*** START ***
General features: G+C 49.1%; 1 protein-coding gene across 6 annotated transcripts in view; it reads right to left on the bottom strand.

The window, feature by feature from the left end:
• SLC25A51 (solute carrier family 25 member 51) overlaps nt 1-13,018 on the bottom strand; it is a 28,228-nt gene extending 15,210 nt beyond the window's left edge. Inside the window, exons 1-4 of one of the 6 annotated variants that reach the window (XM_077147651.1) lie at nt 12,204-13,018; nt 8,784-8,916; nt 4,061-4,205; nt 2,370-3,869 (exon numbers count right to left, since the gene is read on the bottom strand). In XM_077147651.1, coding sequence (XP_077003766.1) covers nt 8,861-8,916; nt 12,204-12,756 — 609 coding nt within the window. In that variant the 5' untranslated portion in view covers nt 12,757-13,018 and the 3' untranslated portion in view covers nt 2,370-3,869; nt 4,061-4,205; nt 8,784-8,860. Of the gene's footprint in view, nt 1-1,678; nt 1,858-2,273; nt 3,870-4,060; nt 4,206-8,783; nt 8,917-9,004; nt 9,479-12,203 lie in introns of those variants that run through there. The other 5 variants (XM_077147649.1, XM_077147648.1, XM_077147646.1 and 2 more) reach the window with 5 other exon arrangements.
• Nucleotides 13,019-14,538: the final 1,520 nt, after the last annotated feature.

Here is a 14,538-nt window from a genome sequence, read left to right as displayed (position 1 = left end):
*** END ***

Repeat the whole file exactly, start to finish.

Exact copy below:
General features: G+C 49.1%; 1 protein-coding gene across 6 annotated transcripts in view; it reads right to left on the bottom strand.

The window, feature by feature from the left end:
• SLC25A51 (solute carrier family 25 member 51) overlaps nt 1-13,018 on the bottom strand; it is a 28,228-nt gene extending 15,210 nt beyond the window's left edge. Inside the window, exons 1-4 of one of the 6 annotated variants that reach the window (XM_077147651.1) lie at nt 12,204-13,018; nt 8,784-8,916; nt 4,061-4,205; nt 2,370-3,869 (exon numbers count right to left, since the gene is read on the bottom strand). In XM_077147651.1, coding sequence (XP_077003766.1) covers nt 8,861-8,916; nt 12,204-12,756 — 609 coding nt within the window. In that variant the 5' untranslated portion in view covers nt 12,757-13,018 and the 3' untranslated portion in view covers nt 2,370-3,869; nt 4,061-4,205; nt 8,784-8,860. Of the gene's footprint in view, nt 1-1,678; nt 1,858-2,273; nt 3,870-4,060; nt 4,206-8,783; nt 8,917-9,004; nt 9,479-12,203 lie in introns of those variants that run through there. The other 5 variants (XM_077147649.1, XM_077147648.1, XM_077147646.1 and 2 more) reach the window with 5 other exon arrangements.
• Nucleotides 13,019-14,538: the final 1,520 nt, after the last annotated feature.

Here is a 14,538-nt window from a genome sequence, read left to right as displayed (position 1 = left end):